GET HARD

I was really offended by Get Hard. Not because of the jokes about race or sexuality, I was offended because it was just not funny. A jaw dropping misfire starring two of the funniest actors on the planet, this one feels scripted and forced, with absolutely no chemistry between the two. And who casts Kevin Hart as the straight man? His role is pretty much setting up jokes for Ferrell and those jokes falling flat. Imagine “Trading Places” with Eddie Murphy showing restraint…or Sandra Bullock being given all the jokes in “The Heat”. For whatever reason, Hart gets too few moments to shine. There are a couple genuine laughs…but not enough when these two are the stars. Get Limp is more like it.

Stormy Curry

CHAPPIE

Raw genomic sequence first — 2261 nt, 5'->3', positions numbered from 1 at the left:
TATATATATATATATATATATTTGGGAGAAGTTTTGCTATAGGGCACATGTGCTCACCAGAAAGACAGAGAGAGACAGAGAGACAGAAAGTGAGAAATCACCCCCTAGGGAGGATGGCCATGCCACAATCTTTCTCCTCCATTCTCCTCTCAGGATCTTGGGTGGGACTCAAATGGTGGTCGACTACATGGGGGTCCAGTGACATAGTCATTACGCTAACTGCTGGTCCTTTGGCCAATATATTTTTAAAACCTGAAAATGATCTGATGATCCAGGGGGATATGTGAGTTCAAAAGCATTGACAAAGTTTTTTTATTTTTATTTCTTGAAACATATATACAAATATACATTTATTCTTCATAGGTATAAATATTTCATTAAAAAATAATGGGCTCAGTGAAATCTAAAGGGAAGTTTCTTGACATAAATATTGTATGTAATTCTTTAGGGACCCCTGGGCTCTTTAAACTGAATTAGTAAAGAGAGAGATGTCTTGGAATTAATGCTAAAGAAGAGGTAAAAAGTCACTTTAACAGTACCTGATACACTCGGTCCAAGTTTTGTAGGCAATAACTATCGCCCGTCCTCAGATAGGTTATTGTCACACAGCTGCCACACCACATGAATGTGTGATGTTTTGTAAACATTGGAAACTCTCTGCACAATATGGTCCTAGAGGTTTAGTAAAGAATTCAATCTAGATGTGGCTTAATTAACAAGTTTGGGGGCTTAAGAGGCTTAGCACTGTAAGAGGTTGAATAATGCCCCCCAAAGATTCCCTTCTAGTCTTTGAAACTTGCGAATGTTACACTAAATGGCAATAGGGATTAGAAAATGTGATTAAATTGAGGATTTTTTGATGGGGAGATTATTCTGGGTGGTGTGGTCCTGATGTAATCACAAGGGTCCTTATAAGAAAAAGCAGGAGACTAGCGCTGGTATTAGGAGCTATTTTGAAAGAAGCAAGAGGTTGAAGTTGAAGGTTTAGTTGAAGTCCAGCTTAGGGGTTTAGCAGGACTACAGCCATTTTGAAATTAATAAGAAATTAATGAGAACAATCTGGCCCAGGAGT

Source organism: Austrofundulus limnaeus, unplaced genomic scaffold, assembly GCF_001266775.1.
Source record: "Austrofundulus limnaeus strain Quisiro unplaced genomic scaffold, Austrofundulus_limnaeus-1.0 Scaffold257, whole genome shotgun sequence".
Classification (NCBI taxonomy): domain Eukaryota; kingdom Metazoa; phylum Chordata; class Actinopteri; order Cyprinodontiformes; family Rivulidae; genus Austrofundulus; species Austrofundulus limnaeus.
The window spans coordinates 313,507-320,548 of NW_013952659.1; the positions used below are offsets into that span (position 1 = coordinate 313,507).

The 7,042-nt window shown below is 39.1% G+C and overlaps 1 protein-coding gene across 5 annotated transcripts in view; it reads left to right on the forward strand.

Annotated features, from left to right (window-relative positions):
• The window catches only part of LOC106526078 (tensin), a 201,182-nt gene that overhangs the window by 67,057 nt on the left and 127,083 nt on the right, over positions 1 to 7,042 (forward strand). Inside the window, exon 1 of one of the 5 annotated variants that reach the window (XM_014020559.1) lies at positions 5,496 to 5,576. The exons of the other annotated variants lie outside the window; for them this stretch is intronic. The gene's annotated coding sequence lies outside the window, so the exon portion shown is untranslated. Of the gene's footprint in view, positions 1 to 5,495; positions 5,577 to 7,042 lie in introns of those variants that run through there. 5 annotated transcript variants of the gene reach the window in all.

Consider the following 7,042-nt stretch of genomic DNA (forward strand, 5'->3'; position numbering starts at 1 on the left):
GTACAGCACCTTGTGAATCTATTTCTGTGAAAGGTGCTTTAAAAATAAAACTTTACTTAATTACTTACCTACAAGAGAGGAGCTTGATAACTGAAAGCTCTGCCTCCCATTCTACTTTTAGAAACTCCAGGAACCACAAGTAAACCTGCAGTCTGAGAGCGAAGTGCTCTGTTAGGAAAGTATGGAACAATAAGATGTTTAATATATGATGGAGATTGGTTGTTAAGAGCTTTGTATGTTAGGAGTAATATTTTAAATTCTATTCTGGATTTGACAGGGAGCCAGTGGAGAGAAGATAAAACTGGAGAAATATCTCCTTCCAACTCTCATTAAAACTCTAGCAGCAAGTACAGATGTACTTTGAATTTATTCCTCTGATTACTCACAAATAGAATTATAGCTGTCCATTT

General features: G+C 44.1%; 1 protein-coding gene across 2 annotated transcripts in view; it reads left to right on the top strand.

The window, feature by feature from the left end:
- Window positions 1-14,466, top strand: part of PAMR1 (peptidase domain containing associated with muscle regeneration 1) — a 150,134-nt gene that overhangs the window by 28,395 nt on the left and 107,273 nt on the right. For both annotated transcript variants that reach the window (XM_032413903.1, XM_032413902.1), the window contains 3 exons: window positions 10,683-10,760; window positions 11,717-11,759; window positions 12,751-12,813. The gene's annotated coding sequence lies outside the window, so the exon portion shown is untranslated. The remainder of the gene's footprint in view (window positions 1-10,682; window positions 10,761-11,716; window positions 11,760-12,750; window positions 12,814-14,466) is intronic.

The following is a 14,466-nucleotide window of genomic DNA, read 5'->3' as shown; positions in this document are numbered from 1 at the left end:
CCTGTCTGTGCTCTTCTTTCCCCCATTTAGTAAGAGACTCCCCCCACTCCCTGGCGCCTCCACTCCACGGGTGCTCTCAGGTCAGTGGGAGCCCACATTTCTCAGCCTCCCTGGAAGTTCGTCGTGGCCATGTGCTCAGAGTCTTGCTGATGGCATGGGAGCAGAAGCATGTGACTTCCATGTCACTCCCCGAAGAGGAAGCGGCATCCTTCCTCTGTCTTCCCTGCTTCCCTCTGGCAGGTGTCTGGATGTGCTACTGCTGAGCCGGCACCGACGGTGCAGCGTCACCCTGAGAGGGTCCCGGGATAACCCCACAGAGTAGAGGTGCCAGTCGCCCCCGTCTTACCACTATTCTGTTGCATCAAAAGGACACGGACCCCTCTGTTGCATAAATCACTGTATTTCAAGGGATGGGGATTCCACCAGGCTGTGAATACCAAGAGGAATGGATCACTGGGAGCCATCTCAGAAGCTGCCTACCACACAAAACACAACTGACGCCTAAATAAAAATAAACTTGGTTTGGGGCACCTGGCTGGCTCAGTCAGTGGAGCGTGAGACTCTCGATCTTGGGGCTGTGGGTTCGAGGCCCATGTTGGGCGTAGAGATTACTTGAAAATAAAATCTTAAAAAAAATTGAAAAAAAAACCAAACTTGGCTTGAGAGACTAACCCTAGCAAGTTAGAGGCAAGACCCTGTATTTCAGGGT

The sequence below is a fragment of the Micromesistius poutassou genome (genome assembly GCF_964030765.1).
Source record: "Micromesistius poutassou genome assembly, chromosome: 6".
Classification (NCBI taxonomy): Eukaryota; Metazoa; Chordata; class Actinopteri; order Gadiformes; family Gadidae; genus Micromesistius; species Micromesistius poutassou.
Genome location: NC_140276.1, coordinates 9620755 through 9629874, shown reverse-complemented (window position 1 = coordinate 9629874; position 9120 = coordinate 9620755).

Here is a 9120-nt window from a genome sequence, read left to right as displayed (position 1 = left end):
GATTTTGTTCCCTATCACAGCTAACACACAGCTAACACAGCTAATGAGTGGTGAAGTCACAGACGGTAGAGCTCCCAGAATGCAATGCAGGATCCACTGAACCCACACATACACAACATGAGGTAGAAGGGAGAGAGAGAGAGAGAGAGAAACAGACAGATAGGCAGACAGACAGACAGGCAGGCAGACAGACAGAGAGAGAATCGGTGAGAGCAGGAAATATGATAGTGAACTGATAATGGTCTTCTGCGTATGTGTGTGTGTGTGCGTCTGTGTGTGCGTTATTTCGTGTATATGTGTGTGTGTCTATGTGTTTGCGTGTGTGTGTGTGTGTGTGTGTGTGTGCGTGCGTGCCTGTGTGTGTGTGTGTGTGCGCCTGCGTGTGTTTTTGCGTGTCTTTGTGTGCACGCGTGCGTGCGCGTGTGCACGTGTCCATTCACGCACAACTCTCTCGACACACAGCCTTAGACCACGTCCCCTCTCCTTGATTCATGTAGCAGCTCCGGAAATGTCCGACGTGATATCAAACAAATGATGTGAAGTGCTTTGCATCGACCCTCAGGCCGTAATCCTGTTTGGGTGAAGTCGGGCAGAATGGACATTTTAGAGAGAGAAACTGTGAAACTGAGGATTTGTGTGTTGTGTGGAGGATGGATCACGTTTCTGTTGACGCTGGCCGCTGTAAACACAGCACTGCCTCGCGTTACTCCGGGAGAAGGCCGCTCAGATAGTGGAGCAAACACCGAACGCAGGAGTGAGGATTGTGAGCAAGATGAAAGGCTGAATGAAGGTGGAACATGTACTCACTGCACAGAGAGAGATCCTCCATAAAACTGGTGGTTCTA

Neill Blomkamp showed such promise with his first film. DISTRICT 9 was a fine example of modern sci-fi that was done on a budget, but didn’t look like it. The film was nominated for an Academy Award, so Blomkamp’s future looked very promising. That’s the problem with predictions. Blomkamp has turned into that Mark Fydrich, great rookie year and nothing much since. CHAPPIE is his latest effort to recapture the heart and magic of DISTRICT 9. Keep trying Neill. Somewhere in this morass is a movie with heart, but odd choices by Blomkamp keep the audience from fully engaging. The movie is set in South Africa of the future. Robots invented by Dev Patel have replaced humans on the Johannesburg police force to great success. Criminals are losing the battle. Then there is Hugh Jackman, a rival inventor who’s weapon system has been put on the back burner by the company’s CEO, Sigouney Weaver. Patel isn’t satisfied with his invention, he thinks he can create a sentient robot that can learn. He steals a damaged robot with the intent of making it his guinea pig. But on his way home, he’s carjacked by two thugs who reason that he can shut down all the robots so they can make a big score to repay a debt to a crime lord. Then Patel activates his robot and the criminals name him Chappie and at this point I wish I wasn’t sentient because my brain is exploding. Too many layers. Too much unnecessary plotting. Just too much to keep track of. Blomkamp needs an editor, or someone to tell him when things are going off the rails. Then there is the casting. Two little-known South African musicians play thugs. Ninja and Yo-landi Visser form the band Die Antwoord when not “acting”. In fact the majority of the songs in the movie were written and performed by the pair. But acting? Uh, not so much. The intent of their characters seems to be criminal, but somewhat sympathetic. Ninja and Visser don’t have the chops to pull that subtlety off. Blomkamp also cast another South African actor as the crime lord. His accent is so thick that Blomkamp translates his dialogue on screen so we can understand him. He might have used the same technique with Ninja and Visser because I lost some of their dialogue in the accent. Then there is Jackman. This is easily the worst thing he’s ever done. Bad mullet, bad acting. And why is he even here? His storyline adds to the confusion and is just fodder for Chappie’s climatic revenge scene. Ugh. I’m done. The more I think about this mess the more I dislike it. And that’s a big problem. — Alan Yudman